Saturday, 13 August 2011

Mubarak's Trial

Like every Egyptian, I didn't believe Mubarak's trial would actually take place.

I arrived at the Police Academy, where the trial was being held, at around 8.45 a.m. on August 3rd. I didn't have a permit to go into the court, but instead I found myself among countless other international media outlets, following proceedings on a large screen.

The question on my mind: Was Mubarak really going to be trialled?

It was only until we saw his helicopter arrive, of which I got a long shot, that it seemed I was about to witness an unforgettable moment in Egypt's post Jan 25 history.

Seeing Mubarak lying on a hospital stretcher, in a cage along with his two sons Alaa and Gamal, the former Interior Minister Habib El Adly and a few other accused, seemed surreal. The trial seemed like a play set in a Greek arena. Many Egyptians commented on the theatricality of it all. I was waiting for vegetables to be hurled at the cage.

Seeing Mubarak on a stretcher aroused my sympathy. I felt the process did't show humanity, if it required the disposed president to be wheeled in on a stretcher. I'm 100% for this trial, but I feel it needs to be handled humanely, regardless of 30 years of inhumanity under Mubarak.

Post Jan 25 should espouse universal human rights regardless who is on trial. A friend later remarked that the stretcher was probably part of an act to arouse people's sympathy. Maybe I was manipulated by the conditions surrounding the trial, but that did not change my opinion that Mubarak should be tried.

On a philosophical level, aside from all of his crimes, as I said before, Mubarak robbed millions of their right to dream.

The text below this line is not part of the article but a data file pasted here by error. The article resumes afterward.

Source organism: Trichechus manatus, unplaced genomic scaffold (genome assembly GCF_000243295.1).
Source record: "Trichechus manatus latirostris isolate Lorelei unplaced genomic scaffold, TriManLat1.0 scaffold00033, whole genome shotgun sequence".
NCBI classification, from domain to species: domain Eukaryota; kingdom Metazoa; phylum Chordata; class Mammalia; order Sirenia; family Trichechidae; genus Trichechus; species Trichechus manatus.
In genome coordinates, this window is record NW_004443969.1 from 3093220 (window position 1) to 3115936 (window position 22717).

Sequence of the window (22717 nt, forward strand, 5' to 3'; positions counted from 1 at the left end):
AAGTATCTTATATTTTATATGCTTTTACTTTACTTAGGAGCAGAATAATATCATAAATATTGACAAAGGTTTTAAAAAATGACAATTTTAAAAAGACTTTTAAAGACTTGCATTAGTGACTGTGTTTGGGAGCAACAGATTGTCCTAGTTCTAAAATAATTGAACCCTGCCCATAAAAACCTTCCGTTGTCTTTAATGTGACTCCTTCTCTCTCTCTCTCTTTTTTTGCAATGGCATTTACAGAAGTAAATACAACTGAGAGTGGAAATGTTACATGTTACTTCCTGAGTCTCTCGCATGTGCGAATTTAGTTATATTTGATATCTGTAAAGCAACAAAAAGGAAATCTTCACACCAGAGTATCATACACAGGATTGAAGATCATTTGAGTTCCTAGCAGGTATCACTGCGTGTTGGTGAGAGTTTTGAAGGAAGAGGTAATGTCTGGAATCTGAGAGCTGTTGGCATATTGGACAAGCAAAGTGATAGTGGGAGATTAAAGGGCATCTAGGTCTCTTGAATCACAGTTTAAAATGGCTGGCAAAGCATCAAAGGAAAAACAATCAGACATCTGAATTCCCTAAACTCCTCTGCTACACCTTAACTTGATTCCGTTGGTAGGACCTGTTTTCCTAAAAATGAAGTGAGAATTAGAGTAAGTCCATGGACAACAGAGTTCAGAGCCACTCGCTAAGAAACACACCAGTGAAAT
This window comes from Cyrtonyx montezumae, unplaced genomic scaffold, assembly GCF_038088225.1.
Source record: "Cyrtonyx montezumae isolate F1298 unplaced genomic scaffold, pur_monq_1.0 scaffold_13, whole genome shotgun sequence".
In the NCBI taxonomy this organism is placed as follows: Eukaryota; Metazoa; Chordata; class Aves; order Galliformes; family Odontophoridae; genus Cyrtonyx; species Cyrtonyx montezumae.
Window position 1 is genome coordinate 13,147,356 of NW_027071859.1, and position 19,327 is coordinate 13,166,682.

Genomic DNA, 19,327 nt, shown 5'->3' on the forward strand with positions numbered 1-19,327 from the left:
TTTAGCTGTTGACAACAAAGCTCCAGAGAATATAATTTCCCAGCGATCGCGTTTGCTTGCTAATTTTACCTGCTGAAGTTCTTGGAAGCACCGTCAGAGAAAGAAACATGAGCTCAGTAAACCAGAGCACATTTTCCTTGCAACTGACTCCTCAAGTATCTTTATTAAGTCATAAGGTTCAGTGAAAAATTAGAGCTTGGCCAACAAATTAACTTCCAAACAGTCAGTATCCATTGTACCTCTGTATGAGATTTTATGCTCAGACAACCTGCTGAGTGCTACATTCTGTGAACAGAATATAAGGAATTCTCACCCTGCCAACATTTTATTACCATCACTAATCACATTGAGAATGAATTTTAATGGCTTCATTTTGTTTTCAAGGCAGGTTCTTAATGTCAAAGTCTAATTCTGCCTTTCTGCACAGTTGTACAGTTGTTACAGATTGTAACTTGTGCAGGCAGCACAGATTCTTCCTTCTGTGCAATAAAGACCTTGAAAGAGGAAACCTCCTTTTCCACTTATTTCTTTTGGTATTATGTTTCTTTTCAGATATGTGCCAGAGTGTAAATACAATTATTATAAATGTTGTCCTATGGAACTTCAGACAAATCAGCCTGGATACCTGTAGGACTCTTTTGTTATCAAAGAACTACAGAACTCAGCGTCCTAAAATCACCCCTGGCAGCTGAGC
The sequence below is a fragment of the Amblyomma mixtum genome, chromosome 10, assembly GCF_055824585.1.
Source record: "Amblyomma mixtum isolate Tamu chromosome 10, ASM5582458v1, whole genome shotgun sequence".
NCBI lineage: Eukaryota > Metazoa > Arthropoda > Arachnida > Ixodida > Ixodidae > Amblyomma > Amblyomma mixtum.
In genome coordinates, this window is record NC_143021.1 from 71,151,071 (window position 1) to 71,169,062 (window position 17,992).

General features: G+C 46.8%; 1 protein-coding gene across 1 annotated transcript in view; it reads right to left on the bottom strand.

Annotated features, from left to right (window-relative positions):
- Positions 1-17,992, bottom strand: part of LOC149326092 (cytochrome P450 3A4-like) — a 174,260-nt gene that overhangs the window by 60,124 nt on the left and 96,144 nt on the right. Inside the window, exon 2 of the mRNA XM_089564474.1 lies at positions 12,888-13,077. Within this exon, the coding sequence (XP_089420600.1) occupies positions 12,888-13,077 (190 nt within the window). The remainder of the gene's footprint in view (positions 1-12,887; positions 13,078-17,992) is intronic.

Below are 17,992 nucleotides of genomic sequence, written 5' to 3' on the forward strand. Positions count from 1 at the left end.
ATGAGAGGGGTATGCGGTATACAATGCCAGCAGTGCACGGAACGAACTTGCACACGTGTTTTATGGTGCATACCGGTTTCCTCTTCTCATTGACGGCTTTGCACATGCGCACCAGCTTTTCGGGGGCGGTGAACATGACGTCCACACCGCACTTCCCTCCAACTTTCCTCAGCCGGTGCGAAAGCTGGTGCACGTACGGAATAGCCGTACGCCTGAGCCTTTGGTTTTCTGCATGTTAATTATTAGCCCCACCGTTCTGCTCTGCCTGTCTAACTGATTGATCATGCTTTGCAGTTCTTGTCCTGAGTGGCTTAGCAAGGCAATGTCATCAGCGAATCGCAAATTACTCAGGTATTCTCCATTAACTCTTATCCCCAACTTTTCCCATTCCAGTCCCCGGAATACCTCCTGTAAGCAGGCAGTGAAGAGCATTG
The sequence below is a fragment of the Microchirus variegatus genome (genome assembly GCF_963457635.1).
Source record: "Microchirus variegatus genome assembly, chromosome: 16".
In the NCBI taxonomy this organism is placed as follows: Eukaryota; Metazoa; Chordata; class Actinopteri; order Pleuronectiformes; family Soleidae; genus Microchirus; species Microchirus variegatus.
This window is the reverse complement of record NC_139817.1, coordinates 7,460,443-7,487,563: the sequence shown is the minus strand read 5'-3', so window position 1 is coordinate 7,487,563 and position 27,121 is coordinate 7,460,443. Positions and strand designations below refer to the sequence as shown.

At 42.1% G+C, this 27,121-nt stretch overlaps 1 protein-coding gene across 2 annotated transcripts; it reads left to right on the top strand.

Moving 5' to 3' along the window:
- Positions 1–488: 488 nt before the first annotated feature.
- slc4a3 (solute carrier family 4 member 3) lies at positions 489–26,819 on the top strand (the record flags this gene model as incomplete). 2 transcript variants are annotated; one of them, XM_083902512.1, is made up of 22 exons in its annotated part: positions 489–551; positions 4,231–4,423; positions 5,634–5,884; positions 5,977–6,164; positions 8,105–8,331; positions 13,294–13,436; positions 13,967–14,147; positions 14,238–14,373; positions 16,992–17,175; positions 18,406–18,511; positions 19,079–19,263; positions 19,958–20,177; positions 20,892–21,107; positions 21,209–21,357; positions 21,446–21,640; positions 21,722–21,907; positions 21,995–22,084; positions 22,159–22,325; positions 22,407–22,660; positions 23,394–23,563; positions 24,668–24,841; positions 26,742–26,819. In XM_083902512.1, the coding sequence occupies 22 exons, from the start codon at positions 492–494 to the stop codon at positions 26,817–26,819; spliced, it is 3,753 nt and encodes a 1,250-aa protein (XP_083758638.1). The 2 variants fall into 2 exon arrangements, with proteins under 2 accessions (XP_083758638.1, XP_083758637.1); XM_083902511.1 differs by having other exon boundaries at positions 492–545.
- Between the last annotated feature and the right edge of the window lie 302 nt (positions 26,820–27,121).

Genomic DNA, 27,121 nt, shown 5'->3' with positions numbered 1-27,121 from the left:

I talked to some of the mothers' of martyrs, a heart breaking experience. At one point, I felt like I was crossing the line into a very private moment, thanks to my camera.

At another point, stones were thrown at us from somewhere. Things just blew up in an instance. People started running to the other side of the road, taking shelter until the attack had ended. Someone claimed the stones were being thrown at us from inside the Police Academy. But I wasn't sure if this was true. The commotion had started so suddenly, it was hard to trace it back to its source.

Pro Mubarak supporters were sitting in an area that was cordoned off. I managed to interview two supporters and it seemed like a psychedelic experience. An Egyptian producer later told me, they were most likely paid supporters, which judging by what they said, seemed very feasible.

I was conducting an interview with someone, when the crowd flared up again. This time it seemed more serious. Apparently Pro Mubarak supporters and Mubarak opponents were fighting. Stones flying in the air. Again I couldn't determine how it all happened, as things ignited in less than a minute.

I ran to a sheltered area filming some of what was going on and I watched, from a distance, riot police move in to disperse the fighting crowd. Things calmed down eventually.

I decided to go home at that point. Job done. Another eventful day on this journey.

Next act: August 15th.

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